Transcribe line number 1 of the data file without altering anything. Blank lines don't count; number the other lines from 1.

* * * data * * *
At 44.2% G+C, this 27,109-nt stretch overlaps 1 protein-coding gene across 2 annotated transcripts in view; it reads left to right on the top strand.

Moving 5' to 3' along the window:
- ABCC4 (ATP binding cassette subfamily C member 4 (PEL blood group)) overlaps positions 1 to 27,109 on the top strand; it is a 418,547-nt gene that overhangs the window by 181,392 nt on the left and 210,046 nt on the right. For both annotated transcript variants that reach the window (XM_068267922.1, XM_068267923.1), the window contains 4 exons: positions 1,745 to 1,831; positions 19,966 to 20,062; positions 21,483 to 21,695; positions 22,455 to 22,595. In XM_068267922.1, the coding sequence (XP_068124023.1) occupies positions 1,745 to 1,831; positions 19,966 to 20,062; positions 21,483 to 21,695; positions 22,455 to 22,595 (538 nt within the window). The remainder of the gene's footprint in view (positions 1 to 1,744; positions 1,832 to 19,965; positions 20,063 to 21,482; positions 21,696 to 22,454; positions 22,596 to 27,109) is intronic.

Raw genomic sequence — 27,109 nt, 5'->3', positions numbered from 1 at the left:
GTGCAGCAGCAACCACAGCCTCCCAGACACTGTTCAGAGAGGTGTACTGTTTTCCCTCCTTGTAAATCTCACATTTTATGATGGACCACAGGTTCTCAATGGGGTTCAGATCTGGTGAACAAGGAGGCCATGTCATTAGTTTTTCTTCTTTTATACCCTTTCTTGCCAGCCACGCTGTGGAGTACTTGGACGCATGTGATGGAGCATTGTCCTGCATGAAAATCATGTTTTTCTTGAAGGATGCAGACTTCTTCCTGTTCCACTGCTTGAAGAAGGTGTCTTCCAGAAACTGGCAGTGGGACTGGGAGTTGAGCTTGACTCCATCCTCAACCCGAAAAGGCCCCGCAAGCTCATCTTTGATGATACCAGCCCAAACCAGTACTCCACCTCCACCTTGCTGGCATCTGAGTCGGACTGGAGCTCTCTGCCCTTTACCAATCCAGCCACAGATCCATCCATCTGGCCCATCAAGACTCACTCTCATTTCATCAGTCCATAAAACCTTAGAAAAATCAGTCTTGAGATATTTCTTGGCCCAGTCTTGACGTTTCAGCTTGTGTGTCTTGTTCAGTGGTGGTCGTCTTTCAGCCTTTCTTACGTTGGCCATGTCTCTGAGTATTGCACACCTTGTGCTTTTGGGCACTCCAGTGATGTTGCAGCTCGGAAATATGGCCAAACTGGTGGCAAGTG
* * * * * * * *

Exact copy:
At 44.2% G+C, this 27,109-nt stretch overlaps 1 protein-coding gene across 2 annotated transcripts in view; it reads left to right on the top strand.